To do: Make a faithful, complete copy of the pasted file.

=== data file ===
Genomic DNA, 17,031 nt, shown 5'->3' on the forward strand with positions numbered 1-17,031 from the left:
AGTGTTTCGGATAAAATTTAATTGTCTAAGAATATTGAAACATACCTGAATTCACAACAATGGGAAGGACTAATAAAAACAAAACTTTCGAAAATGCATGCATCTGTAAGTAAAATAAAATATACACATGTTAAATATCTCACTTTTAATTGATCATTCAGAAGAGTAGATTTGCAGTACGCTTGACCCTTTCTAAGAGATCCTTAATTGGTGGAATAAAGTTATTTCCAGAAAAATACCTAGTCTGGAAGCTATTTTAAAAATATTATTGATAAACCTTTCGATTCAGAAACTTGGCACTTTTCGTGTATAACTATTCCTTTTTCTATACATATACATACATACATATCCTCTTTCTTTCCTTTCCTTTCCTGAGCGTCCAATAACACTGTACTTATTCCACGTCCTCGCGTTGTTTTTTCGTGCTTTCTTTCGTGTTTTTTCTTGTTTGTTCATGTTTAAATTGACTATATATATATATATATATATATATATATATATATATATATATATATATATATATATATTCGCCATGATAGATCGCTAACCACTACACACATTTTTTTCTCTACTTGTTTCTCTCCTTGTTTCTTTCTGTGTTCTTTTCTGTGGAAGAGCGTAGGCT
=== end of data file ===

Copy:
Genomic DNA, 17,031 nt, shown 5'->3' on the forward strand with positions numbered 1-17,031 from the left:
AGTGTTTCGGATAAAATTTAATTGTCTAAGAATATTGAAACATACCTGAATTCACAACAATGGGAAGGACTAATAAAAACAAAACTTTCGAAAATGCATGCATCTGTAAGTAAAATAAAATATACACATGTTAAATATCTCACTTTTAATTGATCATTCAGAAGAGTAGATTTGCAGTACGCTTGACCCTTTCTAAGAGATCCTTAATTGGTGGAATAAAGTTATTTCCAGAAAAATACCTAGTCTGGAAGCTATTTTAAAAATATTATTGATAAACCTTTCGATTCAGAAACTTGGCACTTTTCGTGTATAACTATTCCTTTTTCTATACATATACATACATACATATCCTCTTTCTTTCCTTTCCTTTCCTGAGCGTCCAATAACACTGTACTTATTCCACGTCCTCGCGTTGTTTTTTCGTGCTTTCTTTCGTGTTTTTTCTTGTTTGTTCATGTTTAAATTGACTATATATATATATATATATATATATATATATATATATATATATATATATATATATATATTCGCCATGATAGATCGCTAACCACTACACACATTTTTTTCTCTACTTGTTTCTCTCCTTGTTTCTTTCTGTGTTCTTTTCTGTGGAAGAGCGTAGGCT